Perhaps calendulas are not very beautiful, yet every garden should have an honorary and spacious patch for this flower. Calendula is both a medicinal and a decorative plant. Dried calendula is yellowish orange, fragrant and slightly bitter.

People knew its healing properties already back in the 12th c. It remains a valuable treatment for all kinds of ailments to this day. Calendula stimulates and strengthens immune system.

Its blossoms contain about 3 % of carotenoids (carotene, lycopene, violaxanthin, rubixanthin, flavochrome, etc.), about 3.4 % resin, 4 % mucus, 6-8 % apple acid, a small amount of salicylic acid, 0.02 % essential oils, calendin (bitter substance) and ferments. The parts of the plant above the ground contain saponins, roots — inulin, while seeds — fats and alkaloids.

People also have been using calendula for cosmetics. Calendula stimulates collagen production in skin, reduces inflammations and pain, thus becoming a popular ingredient of cosmetic and medicinal creams. Calendula creams are great for treating chilblains and frostbites.

Calendula oil (calendula phytol) can be made by adding 1 g of calendula blossoms into a half a glass of olive oil and leaving it to settle for 20-25 days. Calendula oil should be kept in dark and cool place. It can be used to treat burns, frostbites, chilblains or pimples.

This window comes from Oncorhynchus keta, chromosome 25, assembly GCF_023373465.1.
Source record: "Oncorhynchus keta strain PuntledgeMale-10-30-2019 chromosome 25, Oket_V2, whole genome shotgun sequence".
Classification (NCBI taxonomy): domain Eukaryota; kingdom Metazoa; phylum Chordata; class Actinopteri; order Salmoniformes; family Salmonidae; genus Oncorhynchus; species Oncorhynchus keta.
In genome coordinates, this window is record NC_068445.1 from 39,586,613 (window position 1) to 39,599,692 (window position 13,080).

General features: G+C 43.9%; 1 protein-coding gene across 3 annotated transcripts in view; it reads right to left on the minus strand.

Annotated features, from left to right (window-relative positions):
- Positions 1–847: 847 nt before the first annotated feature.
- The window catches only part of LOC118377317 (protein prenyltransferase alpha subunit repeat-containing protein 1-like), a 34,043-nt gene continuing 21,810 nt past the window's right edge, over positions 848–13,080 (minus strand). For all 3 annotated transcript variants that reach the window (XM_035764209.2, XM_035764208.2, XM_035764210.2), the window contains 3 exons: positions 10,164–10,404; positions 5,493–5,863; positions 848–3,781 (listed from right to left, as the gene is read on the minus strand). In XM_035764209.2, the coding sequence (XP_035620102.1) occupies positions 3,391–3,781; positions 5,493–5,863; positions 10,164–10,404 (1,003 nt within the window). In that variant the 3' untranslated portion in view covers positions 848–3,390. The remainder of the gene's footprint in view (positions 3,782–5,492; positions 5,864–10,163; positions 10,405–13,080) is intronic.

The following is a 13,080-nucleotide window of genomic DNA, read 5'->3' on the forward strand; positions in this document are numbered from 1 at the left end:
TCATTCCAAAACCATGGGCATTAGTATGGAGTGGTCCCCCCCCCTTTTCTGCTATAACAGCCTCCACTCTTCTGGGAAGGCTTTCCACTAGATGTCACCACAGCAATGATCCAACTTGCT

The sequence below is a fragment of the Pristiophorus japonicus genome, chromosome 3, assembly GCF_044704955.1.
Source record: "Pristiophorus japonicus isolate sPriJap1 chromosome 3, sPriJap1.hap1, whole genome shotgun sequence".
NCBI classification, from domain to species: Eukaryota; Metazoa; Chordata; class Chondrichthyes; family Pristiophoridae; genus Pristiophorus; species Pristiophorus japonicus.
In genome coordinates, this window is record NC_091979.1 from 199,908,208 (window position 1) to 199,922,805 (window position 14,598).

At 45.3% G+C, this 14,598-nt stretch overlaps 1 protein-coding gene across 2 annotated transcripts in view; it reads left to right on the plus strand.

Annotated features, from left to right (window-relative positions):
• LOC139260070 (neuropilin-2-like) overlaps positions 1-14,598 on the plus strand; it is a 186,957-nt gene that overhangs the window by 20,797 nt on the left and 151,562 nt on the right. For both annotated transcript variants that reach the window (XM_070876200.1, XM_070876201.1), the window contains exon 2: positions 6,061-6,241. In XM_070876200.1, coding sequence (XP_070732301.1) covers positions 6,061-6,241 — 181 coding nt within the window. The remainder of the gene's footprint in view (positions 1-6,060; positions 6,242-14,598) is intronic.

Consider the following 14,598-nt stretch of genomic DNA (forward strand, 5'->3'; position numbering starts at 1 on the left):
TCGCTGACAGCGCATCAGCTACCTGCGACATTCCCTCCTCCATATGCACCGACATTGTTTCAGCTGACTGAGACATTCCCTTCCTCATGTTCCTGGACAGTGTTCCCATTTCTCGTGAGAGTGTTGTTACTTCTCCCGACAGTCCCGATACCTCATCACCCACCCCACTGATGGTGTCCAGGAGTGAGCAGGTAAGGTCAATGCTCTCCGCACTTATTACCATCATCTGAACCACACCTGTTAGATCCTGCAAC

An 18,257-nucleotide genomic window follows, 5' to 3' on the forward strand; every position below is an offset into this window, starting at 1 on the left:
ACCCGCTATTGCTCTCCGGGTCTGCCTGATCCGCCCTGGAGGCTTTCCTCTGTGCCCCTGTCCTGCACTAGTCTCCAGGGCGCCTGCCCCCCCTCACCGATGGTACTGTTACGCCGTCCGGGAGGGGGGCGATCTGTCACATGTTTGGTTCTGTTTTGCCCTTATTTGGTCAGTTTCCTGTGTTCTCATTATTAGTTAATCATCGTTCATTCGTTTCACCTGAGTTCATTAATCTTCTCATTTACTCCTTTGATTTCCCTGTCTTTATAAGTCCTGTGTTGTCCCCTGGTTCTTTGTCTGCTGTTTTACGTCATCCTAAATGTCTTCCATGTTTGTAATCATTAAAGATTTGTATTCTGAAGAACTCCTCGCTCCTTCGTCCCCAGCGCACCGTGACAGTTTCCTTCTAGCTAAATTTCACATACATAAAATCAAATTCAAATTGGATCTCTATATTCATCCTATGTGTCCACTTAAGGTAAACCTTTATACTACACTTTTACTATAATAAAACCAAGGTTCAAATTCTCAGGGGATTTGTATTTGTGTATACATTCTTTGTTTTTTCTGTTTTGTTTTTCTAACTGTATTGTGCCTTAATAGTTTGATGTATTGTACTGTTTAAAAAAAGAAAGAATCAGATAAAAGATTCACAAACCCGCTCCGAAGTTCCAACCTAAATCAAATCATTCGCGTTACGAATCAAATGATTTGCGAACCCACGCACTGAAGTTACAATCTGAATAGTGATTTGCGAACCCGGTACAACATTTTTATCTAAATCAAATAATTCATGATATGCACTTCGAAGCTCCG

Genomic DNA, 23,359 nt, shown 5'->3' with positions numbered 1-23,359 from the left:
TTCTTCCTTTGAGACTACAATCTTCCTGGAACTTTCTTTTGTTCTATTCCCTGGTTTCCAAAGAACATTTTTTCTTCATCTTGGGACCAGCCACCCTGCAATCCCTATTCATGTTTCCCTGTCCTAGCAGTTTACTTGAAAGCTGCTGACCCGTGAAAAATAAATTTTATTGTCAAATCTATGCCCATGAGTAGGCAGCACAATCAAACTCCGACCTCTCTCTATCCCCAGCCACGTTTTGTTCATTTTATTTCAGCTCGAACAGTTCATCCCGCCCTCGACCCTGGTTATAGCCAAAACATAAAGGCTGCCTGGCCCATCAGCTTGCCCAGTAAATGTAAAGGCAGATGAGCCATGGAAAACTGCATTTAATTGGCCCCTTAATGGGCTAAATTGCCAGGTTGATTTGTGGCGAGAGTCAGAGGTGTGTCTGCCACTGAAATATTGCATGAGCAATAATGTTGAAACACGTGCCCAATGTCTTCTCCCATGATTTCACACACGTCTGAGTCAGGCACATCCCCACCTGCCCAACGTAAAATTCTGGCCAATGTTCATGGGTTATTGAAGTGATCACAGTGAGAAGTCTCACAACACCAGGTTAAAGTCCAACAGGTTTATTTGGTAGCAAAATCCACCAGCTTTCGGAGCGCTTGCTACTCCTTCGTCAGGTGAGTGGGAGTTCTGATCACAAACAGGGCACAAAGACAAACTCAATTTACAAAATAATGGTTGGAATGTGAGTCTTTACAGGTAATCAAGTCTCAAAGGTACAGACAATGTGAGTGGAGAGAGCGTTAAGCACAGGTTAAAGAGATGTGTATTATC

Useful advice on the use of calendula

Calendula tea is used for lotions and creams. At home you can make calendula tea, extract and cream.

Calendula extract minimises pores, reduces sebum, making it perfect for oily and acne-troubled faces, oily scalps, or as a dandruff and hair loss remedy.

Calendulacalendula extract

Add two tablespoons of dried calendula blossoms to a glass (200 ml) of vodka. Wait 10 days, filter and keep in a tight dark glass vessel. Dilute with water before use — 1 teaspoon of the extract to 1 glass of water.

This extract can be used for cleaning oily skin, minimising pores and blackheads.

Packs for oily acne-troubled skin

Fold gauze bandage several times, moisten with marigold extract (1 spoon of the extract for half a glass of water) and put it on a clean face (cleansed with lotion or soap and water). Keep 15-20 min. In cases of extremely oily skin, use a stronger solution, i.e. equal parts of the extract and water. Dry the face using a dry cotton swab.

Literature

Butkus, V., et. al. Mažieji miško turtai. Vilnius: Mokslas 1987.

Čekauskaitė,  L. Gamtos vaistinėlė.  Kaunas: Spindulys, 2003.

Kaunienė, V.; Kaunas, E. Vaistingieji augalai. Žinynas.  Kaunas: Varpas, 1991.

Obelevičius, K;  Petkevičiūtė, S;  E. Šeinauskienė, E.  Prieskoninių augalų ir jų vartojimo žinynas.  Kaunas: Lututė, 2011.

Ragažinskienė, O.;  Rimkienė,  S.;  Sasnauskas, V. Vaistinių augalų enciklopedija.  Kaunas: Lututė, 2005.